The Provost reiterated the administration’s support for free speech. UVA, he said, was a place where “people are free to disagree” but where “everyone belongs.” “We need to listen to people we disagree with,” he added, and concluded by thanking the Board for its “help and wisdom.”

But when board members began addressing the hostile environment for Jewish students at UVA, there was no sign that the Provost, President Jim Ryan, or Rector Robert Hardie were interested in “listening” to anyone who disagreed with them, much less in “engaging” with them on the most contentious issue to afflict the University in recent years. Continue reading

Common Sense from Young Delegate Earley

Del. Mark Earley Jr.

by Gordon C. Morse

Occasionally, a member of the House of Delegates will stand up, speak to a matter of public interest and do so coherently. 

Del. Mark L. Earley Jr., R-Chesterfield, achieved this feat on Friday afternoon, Feb. 23, 2024, when he offered his thoughts on state Sen. Bill 212 — legislation that would sanction skill games, described by the Richmond Times-Dispatch as “electronic slot machine-like devices the General Assembly tried to ban in 2020.” 

While the measure cleared the House of Delegates on a 57-38 vote, Del. Earley spoke to a broader concern:  

Mr. Speaker, ladies and gentlemen of the House, I don’t want to take a lot of your time today. I know it’s Friday. But I just feel compelled to comment on this briefly. 

As we all know, in the last few years, really about a five-year time frame, we’ve have had a serious expansion, in a very short amount of time, in gaming and gambling here in Virginia. At this point, we got the lottery, we got casinos, we got sports betting, we got all sorts of things.

And now we have these gray games, skill games, whatever you want to call them, that have really sort of come here imposed upon us in a certain way, and now we’re dealing with it. 

Now,  don’t get me wrong, I certainly understand the arguments about how small business can potentially benefit from this, and I appreciate that. I am very sympathetic to it. 

But I do think that we have a different obligation, and perhaps a higher obligation, to consider what this means for our neighborhoods and our families. 

I’m concerned about turning every neighborhood store and every gas station into a mini casino.  Continue reading

The Speaker Rules

Del. Don Scott (D-Portsmouth), Speaker of the House of Delegates Picture credit: Axios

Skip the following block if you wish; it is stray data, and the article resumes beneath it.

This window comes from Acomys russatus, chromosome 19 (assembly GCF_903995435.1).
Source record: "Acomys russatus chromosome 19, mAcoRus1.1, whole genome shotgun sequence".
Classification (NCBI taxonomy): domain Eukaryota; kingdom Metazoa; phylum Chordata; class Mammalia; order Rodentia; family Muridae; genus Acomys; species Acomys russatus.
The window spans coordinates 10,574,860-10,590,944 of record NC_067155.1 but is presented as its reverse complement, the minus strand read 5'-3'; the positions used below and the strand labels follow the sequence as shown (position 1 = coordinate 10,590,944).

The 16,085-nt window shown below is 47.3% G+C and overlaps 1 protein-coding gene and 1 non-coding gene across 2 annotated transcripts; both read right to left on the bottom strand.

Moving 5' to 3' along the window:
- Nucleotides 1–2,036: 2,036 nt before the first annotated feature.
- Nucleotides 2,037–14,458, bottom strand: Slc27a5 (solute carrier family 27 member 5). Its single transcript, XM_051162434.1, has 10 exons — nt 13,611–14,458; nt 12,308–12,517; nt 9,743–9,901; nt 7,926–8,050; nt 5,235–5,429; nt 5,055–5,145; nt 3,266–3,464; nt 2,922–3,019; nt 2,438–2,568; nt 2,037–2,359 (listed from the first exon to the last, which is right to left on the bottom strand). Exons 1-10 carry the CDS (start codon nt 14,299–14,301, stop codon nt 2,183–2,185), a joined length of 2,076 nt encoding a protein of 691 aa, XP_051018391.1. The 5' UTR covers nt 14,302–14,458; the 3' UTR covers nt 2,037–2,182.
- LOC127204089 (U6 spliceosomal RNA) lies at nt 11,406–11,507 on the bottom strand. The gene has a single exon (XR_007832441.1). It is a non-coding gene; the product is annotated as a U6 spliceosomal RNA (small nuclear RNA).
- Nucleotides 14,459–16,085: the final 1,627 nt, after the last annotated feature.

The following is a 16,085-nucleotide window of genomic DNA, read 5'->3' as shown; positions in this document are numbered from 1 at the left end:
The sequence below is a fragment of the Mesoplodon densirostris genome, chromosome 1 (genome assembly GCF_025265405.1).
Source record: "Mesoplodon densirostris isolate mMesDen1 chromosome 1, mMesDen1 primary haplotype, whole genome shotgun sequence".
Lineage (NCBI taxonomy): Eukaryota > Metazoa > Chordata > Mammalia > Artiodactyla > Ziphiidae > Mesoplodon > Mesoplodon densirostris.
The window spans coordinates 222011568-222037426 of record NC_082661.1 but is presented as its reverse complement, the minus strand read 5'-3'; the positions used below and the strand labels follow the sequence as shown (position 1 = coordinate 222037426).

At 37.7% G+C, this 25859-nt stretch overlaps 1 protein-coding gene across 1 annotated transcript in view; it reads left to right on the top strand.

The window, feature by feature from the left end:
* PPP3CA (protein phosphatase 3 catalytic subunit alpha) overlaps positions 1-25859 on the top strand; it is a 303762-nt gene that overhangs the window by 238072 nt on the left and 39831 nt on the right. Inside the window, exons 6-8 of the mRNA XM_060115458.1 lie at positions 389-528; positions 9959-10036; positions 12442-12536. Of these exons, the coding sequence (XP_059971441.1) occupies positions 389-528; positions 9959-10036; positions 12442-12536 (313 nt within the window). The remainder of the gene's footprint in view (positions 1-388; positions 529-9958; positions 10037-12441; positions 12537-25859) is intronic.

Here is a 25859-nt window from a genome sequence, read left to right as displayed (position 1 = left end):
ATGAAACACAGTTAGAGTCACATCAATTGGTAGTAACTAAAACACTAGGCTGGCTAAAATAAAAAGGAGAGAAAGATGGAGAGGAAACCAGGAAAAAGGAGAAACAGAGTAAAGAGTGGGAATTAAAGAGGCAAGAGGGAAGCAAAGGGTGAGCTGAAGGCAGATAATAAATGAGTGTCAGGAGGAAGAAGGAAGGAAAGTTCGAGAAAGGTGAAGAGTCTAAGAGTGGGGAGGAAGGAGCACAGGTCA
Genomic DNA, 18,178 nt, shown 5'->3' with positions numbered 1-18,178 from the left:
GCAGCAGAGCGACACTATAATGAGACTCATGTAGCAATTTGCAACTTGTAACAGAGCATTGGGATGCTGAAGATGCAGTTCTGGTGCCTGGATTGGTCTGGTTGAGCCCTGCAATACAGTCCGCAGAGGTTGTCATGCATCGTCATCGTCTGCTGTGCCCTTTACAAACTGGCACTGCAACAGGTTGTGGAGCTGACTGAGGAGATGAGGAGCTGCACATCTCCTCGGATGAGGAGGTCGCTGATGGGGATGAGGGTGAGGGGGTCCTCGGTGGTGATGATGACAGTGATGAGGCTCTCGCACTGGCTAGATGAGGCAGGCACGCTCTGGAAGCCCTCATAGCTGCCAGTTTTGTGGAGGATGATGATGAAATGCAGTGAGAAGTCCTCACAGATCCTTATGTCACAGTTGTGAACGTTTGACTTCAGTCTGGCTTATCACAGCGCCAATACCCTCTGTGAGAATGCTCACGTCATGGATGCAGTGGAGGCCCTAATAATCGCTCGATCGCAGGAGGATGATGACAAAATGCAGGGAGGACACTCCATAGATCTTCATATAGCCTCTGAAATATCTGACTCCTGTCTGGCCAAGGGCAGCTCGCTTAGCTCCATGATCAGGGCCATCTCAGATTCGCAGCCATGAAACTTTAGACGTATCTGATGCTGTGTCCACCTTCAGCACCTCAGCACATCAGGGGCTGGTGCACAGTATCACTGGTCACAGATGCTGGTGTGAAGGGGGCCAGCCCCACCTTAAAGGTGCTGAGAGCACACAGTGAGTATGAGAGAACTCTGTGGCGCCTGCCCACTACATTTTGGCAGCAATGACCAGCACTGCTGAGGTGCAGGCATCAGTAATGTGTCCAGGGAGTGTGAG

by Dick Hall-Sizemore

The Speaker of the Virginia House of Delegates is widely regarded as the second-most powerful figure, after the Governor, in Virginia state government. Speaker Don Scott (D-Portsmouth), elevated to the position this session after only two terms in the House, has let the power go to his head. Rather than acting like the presiding officer of the whole House, he is behaving like a partisan dictator.

Two events, perhaps related, earlier this week illustrate this attitude.

To help with the understanding of these events, it would be best to state some of the ground rules:

  • The Speaker appoints delegates to committees;
  • The Speaker assigns bills to committees;
  • The Speaker chairs the House Rules Committee;
  • The Rules Committee, unlike other committees, can send bills to the Floor without recommendation;
  • House Rules require that no amendment to a bill can be on a subject that is different from the one under consideration. This is known as the “germaneness rule”;
  • The Speaker can rule on questions of parliamentary procedure;
  • The Speaker’s rulings can be challenged. (Invariably, the members of the majority party, the Speaker’s party, will vote to uphold the Speaker’s rulings.);
  • The federal Hyde amendment prohibits the use of federal funds to pay for abortions except in cases of life endangerment, rape, or incest.

Continue reading

RVA HISTORY: Strides of Strength

by Jon Baliles

Richmond unveiled a new sculpture last week on the site of the old Westhampton School (near St. Mary’s Hospital) that marked the desegregation of the West-End school in 1961. The 12-foot piece, entitled “Strides,” marks that day when 12-year old student Daisy Jane Cooper (now Jane Cooper Johnson) arrived as the first African American student following a three-year legal battle that took a U.S. District Court’s intervention. (Photo courtesy of Bon Secours.)